Freshwater mussels are aquatic filter feeding animals that are not unlike marine clams in appearance. Mussels are mollusks with a body covered by a hinged shell that protects the mussel throughout its life.
Freshwater Mussels in West Virginia
Adult mussels range from 2 inches (salamander mussel) to 1 foot (washboard mussel) in length. Mussel shells are varied between species being: smooth or rough, dull or brightly colored, oval or pointed in shape and every combination between. Freshwater mussels can be extremely long lived with some species known to regularly reach 80 years old. Eastern North America is home to the highest diversity of mussels on earth, boasting approximately 300 species. West Virginia is home to 65 of these species. They are found from the Ohio River, all the way up in small headwater streams and some species can be found residing in our reservoirs.
History of Mussels in West Virginia
Mussels have been used by humans since ancient times; native peoples used the shells in tools and for ordainments. It is also believed that freshwater mussels may have provided an additional source of food when necessary. Mussel numbers remained high in West Virginia water leading to the button industry rise in the late 1800’s and early 1900’s. Mussels were collected for their shells and had buttons cut out of them. You can observe that many modern plastic buttons try to imitate the look of mussel shells. Around the same time as the button industry rise, many of our larger rivers were levied and dammed to provide passage for commerce and barge traffic. The latter half of the 20th century introduced the cultured pearl industry utilizing the shells of freshwater mussels as starter pearls. These combined activities drove populations down to a point that the possession of mussels was banned throughout the state to help protect the entire group of animals.
Life Cycle and Natural History
Freshwater mussels feed by filtering the water, collecting organic matter and algae from the water column. This form of feeding has the benefit of improving the water quality for other aquatic organisms. They also provide sediment stability and food for other benthic invertebrates as well as being the prey of fish and many small river mammals (muskrats, raccoons, river otters etc.). Being unable to swim, most mussels spend almost all of their lives in a single spot in the river, only burying and unburying themselves at the change of the seasons. This relative immobility has led to the evolution of varied and complex reproduction cycles involving a fish host. Without the ability to “find” a mate, males release gametes directly into the water column which are filtered out by females to be fertilized. These fertilized females then develop thousands of larvae called glochidia, which are held in their gills. After fertilized, mussel species take differing strategies to get the glochidia onto a specific fish host. Some mussels produce a “packet” of glochidia that may resemble a larval insect or worm which is released into the water column for an unsuspecting fish to eat and become inoculated. Other species take a more active role by luring the fish between the two halves of its shell by flapping intricate shaped appendages that often resemble small fish. Once a fish has been lured in, the mussel clamps down on the fish and releases the glochidia which attach to the gills and fins. While unpleasant, fish mortality is uncommon from such encounters. Once a fish is inoculated, the glochidia will mature over 2-10 weeks, at which point they will drop off the fish, hopefully landing on a suitable area of stream bottom to live out the remainder of their lives.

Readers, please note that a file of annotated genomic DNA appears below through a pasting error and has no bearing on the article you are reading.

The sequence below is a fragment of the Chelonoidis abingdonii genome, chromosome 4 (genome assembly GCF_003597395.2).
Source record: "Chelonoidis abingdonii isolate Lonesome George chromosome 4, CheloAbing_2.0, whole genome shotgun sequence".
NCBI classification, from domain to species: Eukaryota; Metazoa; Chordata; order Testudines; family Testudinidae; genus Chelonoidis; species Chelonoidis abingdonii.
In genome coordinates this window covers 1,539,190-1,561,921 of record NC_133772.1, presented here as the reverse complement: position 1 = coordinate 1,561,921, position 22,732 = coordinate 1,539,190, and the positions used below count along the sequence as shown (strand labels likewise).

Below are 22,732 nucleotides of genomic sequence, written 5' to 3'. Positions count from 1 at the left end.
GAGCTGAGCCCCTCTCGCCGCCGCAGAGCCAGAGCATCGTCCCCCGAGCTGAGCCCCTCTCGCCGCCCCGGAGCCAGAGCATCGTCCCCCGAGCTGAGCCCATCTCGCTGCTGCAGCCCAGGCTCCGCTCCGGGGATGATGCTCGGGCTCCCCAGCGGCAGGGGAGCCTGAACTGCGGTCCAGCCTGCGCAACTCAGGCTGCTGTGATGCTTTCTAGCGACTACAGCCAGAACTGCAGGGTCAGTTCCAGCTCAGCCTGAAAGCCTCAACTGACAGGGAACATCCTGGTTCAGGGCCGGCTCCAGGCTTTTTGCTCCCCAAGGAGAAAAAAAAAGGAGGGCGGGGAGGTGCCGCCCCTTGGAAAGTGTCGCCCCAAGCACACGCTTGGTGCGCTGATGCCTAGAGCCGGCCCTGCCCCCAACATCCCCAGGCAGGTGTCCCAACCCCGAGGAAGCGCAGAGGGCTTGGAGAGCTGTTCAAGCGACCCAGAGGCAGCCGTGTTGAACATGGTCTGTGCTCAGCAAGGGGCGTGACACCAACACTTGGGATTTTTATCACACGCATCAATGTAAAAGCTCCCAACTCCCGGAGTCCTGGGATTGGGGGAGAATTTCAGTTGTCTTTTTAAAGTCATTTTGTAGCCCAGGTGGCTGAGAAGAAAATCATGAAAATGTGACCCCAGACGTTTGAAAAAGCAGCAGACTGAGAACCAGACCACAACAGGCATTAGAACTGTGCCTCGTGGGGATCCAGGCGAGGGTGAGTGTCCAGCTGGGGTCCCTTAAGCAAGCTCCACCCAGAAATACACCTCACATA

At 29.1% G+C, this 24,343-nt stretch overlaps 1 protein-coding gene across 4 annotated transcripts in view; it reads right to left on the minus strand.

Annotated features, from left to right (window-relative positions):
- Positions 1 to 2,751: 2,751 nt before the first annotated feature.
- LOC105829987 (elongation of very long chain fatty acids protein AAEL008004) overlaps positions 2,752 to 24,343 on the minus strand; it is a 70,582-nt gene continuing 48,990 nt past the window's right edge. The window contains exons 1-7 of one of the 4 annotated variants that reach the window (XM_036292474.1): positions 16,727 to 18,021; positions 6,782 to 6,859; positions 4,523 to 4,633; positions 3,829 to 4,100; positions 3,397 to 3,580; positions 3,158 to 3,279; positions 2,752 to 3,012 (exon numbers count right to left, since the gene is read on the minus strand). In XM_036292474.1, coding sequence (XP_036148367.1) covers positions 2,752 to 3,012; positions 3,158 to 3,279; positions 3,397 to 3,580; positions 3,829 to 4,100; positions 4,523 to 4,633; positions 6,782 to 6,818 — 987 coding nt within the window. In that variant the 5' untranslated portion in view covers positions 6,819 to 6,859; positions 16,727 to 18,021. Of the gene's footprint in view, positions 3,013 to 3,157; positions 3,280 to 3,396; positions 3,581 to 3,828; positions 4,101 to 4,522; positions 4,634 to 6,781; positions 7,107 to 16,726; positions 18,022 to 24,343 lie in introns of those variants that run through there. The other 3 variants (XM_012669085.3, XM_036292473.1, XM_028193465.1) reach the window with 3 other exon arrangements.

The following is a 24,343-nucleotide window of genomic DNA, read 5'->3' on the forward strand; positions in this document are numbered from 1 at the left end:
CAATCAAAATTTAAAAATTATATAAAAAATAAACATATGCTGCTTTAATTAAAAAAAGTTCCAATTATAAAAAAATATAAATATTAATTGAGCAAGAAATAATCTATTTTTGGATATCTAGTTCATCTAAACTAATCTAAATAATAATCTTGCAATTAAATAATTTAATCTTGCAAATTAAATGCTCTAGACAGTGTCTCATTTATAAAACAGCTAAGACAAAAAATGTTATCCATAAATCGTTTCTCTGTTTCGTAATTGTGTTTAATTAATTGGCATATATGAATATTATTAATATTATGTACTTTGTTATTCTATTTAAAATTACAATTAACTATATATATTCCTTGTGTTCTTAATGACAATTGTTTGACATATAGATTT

Populations have continued to decline across the state over the past century. Disruptions in water quality along with increased sedimentation from human activities have caused reduced reproductive success, mortality and buried mussel beds. The invasive zebra mussel (Dreissena polymorpha) continues to cause mortality by attaching themselves to the exterior surfaces of native mussels, reducing their ability to filter feed and to move up and down in the substrate. Disconnection to host fish and reduced reproductive success has caused several species to have age distributions that are increasingly elderly, with fewer young mussels to replace them. These disruptions have led 10 mussel species to become federally listed threatened or endangered within the state.
Future of Mussels in West Virginia
The West Virginia Division of Natural Resources aims to conserve and protect all mussels in an effort to promote recovery of the animals throughout the state. The WVDNR maintains a list of mussel streams in the state that require a mussel review prior to in-stream activities. A detailed mussel protocol and mussel conservation guidance document can be found on the website. The state currently works with our federal partners out of White Sulfur Springs National Fish Hatchery to propagate and stock mussels throughout the state in an effort to reestablish and bolster mussel populations. In the coming years the WVDNR plans to build its own mussel hatchery to increase mussel stocking efforts throughout the state. For information relating to mussels, best management practices, and in-stream work requirements for mussel streams please contact the WVDNR Elkins Operations Center.